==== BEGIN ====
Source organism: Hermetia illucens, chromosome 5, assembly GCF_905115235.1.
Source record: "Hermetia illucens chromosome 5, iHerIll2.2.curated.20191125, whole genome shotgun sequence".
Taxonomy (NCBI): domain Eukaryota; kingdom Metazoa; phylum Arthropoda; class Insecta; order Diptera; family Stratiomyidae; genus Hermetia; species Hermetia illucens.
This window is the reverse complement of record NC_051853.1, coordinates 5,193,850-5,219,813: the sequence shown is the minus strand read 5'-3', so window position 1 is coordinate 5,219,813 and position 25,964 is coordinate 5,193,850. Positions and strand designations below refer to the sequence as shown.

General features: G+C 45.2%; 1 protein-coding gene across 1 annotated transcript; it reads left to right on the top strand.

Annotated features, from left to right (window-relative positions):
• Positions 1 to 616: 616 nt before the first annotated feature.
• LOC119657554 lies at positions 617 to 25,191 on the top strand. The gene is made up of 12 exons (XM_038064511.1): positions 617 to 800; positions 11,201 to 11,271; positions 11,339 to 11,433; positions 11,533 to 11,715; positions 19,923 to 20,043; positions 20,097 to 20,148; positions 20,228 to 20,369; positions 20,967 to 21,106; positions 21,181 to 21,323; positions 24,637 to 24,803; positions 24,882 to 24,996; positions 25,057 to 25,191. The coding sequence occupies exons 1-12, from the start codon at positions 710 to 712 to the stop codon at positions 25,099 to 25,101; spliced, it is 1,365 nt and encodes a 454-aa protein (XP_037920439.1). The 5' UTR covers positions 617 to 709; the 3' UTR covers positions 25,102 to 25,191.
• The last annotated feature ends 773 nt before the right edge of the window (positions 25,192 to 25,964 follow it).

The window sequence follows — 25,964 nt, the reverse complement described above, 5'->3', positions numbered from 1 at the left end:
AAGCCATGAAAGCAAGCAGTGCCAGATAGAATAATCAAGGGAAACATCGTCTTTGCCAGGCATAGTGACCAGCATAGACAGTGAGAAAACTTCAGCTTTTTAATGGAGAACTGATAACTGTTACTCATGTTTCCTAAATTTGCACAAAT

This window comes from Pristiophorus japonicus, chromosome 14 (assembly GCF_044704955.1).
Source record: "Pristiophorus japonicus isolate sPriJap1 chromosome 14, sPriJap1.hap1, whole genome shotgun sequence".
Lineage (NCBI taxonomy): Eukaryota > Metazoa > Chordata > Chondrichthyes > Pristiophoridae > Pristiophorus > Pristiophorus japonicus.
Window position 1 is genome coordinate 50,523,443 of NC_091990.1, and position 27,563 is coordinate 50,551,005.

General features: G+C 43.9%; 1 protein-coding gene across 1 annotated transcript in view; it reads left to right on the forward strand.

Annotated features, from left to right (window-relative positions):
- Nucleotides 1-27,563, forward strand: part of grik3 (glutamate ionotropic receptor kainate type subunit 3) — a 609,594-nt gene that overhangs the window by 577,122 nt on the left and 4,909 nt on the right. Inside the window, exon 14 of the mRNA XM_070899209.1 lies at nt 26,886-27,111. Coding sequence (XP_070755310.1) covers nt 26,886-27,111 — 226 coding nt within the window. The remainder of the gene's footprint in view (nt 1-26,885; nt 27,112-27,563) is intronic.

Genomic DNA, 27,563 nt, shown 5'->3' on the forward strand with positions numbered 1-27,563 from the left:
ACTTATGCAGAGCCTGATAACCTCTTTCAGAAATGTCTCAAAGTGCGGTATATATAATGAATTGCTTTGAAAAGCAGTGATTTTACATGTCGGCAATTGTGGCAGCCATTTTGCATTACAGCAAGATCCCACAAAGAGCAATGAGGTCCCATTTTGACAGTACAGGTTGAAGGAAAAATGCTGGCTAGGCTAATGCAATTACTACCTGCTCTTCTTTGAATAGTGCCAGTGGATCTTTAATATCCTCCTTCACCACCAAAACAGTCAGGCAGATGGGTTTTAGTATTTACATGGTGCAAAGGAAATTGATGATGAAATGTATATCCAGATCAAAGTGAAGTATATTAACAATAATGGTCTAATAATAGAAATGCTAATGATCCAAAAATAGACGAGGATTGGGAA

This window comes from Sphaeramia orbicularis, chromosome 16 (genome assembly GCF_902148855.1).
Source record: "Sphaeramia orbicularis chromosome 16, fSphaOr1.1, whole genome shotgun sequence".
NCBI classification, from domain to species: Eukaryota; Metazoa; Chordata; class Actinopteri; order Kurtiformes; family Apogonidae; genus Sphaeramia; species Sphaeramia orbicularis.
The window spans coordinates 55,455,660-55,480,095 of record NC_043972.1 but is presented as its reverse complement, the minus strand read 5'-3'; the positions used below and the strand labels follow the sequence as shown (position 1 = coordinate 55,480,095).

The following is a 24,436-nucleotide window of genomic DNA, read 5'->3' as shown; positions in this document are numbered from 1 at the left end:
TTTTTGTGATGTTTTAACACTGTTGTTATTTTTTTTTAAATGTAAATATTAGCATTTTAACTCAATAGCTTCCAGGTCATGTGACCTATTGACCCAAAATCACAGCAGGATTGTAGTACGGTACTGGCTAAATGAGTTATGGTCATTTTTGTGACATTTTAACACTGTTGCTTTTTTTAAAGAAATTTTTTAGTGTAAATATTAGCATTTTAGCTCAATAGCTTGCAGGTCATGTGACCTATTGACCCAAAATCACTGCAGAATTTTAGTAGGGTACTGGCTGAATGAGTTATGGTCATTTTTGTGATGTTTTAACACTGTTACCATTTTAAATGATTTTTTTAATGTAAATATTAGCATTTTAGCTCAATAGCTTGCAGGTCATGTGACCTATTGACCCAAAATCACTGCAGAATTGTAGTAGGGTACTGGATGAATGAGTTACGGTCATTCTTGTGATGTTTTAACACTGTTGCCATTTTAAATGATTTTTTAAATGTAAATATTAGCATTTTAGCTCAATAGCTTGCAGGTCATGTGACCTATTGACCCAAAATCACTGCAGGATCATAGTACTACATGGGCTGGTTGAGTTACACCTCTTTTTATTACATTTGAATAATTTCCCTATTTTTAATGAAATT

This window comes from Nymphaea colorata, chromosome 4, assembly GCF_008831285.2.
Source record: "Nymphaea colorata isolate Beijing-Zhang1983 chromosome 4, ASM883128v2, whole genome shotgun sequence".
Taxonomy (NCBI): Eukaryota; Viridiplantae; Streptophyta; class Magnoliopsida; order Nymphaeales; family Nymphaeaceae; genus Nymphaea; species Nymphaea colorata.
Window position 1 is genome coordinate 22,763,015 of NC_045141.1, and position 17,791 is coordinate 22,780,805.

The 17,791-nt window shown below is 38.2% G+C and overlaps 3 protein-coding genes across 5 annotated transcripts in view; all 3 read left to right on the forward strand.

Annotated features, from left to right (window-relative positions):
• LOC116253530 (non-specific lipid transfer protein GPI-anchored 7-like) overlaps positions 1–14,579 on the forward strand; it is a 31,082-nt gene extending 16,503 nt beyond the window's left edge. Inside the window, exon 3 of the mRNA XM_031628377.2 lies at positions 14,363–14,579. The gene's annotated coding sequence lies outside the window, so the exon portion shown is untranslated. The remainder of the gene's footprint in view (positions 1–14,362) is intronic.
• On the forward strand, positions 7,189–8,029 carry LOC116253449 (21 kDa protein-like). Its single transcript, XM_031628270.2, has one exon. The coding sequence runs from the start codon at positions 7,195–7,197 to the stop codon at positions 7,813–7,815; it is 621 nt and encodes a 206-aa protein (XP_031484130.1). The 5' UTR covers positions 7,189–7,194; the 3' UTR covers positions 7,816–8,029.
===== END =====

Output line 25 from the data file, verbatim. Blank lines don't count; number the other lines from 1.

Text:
The following is a 24,436-nucleotide window of genomic DNA, read 5'->3' as shown; positions in this document are numbered from 1 at the left end: